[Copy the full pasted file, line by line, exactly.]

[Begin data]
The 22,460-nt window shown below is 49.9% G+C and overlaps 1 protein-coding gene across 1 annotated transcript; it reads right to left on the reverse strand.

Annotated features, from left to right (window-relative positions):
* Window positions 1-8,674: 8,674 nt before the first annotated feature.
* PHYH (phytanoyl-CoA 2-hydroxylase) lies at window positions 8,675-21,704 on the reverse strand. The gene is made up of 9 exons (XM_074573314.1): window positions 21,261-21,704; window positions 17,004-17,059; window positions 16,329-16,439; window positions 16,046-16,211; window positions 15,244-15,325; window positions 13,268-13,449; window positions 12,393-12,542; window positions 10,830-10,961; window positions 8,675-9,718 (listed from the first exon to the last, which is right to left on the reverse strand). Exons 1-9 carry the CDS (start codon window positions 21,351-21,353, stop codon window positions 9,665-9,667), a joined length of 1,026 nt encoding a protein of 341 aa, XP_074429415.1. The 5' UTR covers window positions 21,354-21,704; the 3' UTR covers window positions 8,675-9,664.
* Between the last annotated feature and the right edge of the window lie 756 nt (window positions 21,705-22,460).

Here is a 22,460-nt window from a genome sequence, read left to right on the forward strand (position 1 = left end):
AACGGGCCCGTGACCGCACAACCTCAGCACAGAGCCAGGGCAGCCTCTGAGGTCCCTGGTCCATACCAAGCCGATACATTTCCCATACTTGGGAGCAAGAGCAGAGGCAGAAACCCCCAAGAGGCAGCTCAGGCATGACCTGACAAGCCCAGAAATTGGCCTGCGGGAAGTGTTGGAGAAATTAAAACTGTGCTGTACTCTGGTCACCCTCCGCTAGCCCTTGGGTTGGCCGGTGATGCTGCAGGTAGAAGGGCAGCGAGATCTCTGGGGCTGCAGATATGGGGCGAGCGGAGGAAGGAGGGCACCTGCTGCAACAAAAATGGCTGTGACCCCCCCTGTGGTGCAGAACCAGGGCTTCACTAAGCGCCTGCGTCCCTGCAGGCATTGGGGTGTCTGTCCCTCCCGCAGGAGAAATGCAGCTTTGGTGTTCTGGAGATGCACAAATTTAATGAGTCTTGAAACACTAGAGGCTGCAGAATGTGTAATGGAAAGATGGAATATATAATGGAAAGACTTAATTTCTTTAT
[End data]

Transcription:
The 22,460-nt window shown below is 49.9% G+C and overlaps 1 protein-coding gene across 1 annotated transcript; it reads right to left on the reverse strand.

Annotated features, from left to right (window-relative positions):
* Window positions 1-8,674: 8,674 nt before the first annotated feature.
* PHYH (phytanoyl-CoA 2-hydroxylase) lies at window positions 8,675-21,704 on the reverse strand. The gene is made up of 9 exons (XM_074573314.1): window positions 21,261-21,704; window positions 17,004-17,059; window positions 16,329-16,439; window positions 16,046-16,211; window positions 15,244-15,325; window positions 13,268-13,449; window positions 12,393-12,542; window positions 10,830-10,961; window positions 8,675-9,718 (listed from the first exon to the last, which is right to left on the reverse strand). Exons 1-9 carry the CDS (start codon window positions 21,351-21,353, stop codon window positions 9,665-9,667), a joined length of 1,026 nt encoding a protein of 341 aa, XP_074429415.1. The 5' UTR covers window positions 21,354-21,704; the 3' UTR covers window positions 8,675-9,664.
* Between the last annotated feature and the right edge of the window lie 756 nt (window positions 21,705-22,460).

Here is a 22,460-nt window from a genome sequence, read left to right on the forward strand (position 1 = left end):
AACGGGCCCGTGACCGCACAACCTCAGCACAGAGCCAGGGCAGCCTCTGAGGTCCCTGGTCCATACCAAGCCGATACATTTCCCATACTTGGGAGCAAGAGCAGAGGCAGAAACCCCCAAGAGGCAGCTCAGGCATGACCTGACAAGCCCAGAAATTGGCCTGCGGGAAGTGTTGGAGAAATTAAAACTGTGCTGTACTCTGGTCACCCTCCGCTAGCCCTTGGGTTGGCCGGTGATGCTGCAGGTAGAAGGGCAGCGAGATCTCTGGGGCTGCAGATATGGGGCGAGCGGAGGAAGGAGGGCACCTGCTGCAACAAAAATGGCTGTGACCCCCCCTGTGGTGCAGAACCAGGGCTTCACTAAGCGCCTGCGTCCCTGCAGGCATTGGGGTGTCTGTCCCTCCCGCAGGAGAAATGCAGCTTTGGTGTTCTGGAGATGCACAAATTTAATGAGTCTTGAAACACTAGAGGCTGCAGAATGTGTAATGGAAAGATGGAATATATAATGGAAAGACTTAATTTCTTTAT